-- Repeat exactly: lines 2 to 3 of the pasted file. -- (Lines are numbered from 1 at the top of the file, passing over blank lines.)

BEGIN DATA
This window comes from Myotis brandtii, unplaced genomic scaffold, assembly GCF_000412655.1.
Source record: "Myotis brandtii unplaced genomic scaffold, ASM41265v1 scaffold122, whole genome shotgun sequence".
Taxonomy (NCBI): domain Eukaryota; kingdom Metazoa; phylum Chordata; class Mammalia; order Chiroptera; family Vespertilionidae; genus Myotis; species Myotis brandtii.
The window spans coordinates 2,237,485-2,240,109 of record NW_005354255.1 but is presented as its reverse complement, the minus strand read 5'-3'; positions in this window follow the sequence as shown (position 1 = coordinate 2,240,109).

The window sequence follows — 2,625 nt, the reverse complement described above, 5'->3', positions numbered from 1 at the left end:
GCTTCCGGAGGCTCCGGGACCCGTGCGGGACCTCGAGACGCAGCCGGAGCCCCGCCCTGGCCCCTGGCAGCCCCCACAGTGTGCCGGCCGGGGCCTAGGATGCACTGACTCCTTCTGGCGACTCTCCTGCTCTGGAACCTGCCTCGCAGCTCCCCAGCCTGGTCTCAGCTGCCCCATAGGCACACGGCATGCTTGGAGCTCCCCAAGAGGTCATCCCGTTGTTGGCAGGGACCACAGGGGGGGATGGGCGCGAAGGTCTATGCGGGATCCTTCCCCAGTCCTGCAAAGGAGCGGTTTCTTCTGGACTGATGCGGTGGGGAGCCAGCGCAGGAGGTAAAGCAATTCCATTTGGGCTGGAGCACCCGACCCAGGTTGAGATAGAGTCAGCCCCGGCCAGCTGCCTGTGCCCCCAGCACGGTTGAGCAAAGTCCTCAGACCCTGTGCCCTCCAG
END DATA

Source record: "Myotis brandtii unplaced genomic scaffold, ASM41265v1 scaffold122, whole genome shotgun sequence".
Taxonomy (NCBI): domain Eukaryota; kingdom Metazoa; phylum Chordata; class Mammalia; order Chiroptera; family Vespertilionidae; genus Myotis; species Myotis brandtii.